by John Avlon
December 7, 2013
Here’s the thing about shock. It fades. Certainly not for the families of the 20 children who were gunned down at Sandy Hook Elementary School one year ago. But for the rest of us, who recoiled in horror at the evil enabled by semi-automatic weapons wielded by a monster of a young man, the shock fades.
The urgency over trying to ensure that such a slaughter “never happens again” – it fades. The calls for new legislation, reasonable restrictions which might make it just a little bit more difficult to kill as many people as fast as possible, grow stale and over time start to seem impractical and implausible. And so conventional wisdom congeals more or less where it was before the massacre.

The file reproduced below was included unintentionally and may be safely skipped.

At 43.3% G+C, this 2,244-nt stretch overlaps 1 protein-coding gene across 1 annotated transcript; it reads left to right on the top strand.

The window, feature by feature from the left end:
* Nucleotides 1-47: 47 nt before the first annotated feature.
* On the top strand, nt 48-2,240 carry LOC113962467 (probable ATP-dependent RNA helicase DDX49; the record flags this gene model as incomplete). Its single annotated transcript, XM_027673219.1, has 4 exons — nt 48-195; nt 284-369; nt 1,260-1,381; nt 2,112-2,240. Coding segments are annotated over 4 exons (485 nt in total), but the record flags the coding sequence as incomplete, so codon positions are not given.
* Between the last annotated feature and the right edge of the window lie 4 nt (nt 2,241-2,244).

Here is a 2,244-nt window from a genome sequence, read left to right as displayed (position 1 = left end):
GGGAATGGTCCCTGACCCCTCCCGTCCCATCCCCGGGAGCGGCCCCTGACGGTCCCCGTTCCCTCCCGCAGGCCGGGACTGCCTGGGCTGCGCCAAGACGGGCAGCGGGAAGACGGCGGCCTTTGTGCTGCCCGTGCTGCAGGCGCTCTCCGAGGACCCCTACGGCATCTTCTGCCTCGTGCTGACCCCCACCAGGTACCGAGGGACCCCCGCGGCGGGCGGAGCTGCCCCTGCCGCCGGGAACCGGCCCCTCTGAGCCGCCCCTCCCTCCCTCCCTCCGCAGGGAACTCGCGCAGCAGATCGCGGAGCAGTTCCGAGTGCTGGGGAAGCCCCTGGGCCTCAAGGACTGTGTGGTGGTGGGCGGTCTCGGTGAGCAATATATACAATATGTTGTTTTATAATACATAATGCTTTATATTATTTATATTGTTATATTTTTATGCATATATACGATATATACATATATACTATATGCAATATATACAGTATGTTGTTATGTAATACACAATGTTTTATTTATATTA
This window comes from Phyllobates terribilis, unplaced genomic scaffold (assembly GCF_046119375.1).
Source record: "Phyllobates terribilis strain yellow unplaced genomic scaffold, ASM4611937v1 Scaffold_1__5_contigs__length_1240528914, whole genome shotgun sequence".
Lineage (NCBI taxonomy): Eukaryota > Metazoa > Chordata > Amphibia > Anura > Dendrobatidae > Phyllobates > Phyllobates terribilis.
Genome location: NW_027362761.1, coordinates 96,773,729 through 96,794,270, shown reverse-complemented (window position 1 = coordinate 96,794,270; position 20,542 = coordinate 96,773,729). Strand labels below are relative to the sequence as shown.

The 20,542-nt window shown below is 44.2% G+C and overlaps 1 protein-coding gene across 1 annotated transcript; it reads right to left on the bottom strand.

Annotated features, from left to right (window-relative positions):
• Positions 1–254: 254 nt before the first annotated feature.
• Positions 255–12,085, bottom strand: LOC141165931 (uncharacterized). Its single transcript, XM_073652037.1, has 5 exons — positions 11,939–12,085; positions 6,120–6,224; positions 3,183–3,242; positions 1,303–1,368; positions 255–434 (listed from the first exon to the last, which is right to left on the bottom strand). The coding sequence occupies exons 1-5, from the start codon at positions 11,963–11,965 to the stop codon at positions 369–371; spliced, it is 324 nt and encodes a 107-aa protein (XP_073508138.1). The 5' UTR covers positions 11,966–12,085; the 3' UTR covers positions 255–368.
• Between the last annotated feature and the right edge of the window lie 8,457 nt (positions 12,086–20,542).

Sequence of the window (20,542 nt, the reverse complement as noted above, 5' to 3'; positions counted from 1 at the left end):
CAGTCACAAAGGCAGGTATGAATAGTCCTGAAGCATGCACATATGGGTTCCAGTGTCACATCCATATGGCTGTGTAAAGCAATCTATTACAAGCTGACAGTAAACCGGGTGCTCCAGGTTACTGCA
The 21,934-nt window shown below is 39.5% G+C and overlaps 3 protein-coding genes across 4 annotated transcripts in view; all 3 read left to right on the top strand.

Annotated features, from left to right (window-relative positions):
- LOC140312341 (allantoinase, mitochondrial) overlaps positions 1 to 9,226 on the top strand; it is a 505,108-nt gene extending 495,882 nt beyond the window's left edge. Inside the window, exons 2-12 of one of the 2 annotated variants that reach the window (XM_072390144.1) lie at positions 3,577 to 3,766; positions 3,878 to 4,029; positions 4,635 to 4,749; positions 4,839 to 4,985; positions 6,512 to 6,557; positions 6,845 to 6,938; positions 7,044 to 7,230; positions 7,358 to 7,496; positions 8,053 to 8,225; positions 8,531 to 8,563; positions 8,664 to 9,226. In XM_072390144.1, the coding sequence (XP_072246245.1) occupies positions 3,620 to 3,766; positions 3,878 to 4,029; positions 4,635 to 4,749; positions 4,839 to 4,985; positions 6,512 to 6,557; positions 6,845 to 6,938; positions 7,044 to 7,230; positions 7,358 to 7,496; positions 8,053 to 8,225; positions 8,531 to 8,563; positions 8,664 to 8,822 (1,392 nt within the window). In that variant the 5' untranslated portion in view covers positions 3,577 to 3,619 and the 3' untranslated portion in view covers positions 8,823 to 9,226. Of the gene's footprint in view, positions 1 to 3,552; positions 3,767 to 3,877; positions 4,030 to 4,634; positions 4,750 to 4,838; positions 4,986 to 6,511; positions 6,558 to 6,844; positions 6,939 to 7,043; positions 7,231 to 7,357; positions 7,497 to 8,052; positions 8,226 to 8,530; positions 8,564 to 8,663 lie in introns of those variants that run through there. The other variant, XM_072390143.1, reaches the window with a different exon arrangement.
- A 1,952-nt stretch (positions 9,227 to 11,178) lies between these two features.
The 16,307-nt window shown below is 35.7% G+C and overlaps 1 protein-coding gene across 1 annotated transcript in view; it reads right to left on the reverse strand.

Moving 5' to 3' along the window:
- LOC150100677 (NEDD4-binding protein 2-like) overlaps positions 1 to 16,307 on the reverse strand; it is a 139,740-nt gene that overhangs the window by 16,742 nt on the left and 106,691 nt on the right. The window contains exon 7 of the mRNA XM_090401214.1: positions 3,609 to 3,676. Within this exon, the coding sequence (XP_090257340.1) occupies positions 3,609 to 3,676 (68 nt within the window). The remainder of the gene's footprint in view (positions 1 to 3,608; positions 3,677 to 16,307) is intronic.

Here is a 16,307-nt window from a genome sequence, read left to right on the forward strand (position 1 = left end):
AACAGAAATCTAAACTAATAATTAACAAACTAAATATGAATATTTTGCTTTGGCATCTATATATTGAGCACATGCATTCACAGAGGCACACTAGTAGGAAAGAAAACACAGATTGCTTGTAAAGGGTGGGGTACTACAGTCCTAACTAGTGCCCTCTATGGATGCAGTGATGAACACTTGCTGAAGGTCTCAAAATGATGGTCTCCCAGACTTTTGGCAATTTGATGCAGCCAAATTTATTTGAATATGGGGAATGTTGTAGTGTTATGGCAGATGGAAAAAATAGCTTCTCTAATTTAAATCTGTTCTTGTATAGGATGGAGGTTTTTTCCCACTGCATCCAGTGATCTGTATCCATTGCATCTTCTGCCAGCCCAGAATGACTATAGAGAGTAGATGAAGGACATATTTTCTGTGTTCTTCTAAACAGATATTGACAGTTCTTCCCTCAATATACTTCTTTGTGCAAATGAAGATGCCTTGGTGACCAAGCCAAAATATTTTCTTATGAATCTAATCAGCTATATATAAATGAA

And guess what? That was the obstruction strategy all along – a smart but cynical bet on civic amnesia, pushed by lobbyists who cajoled congressmen and advised them to resist the wishes of 90% of the American people.
Reality Check: 90% of Americans rarely agree on anything. We’re diverse that way.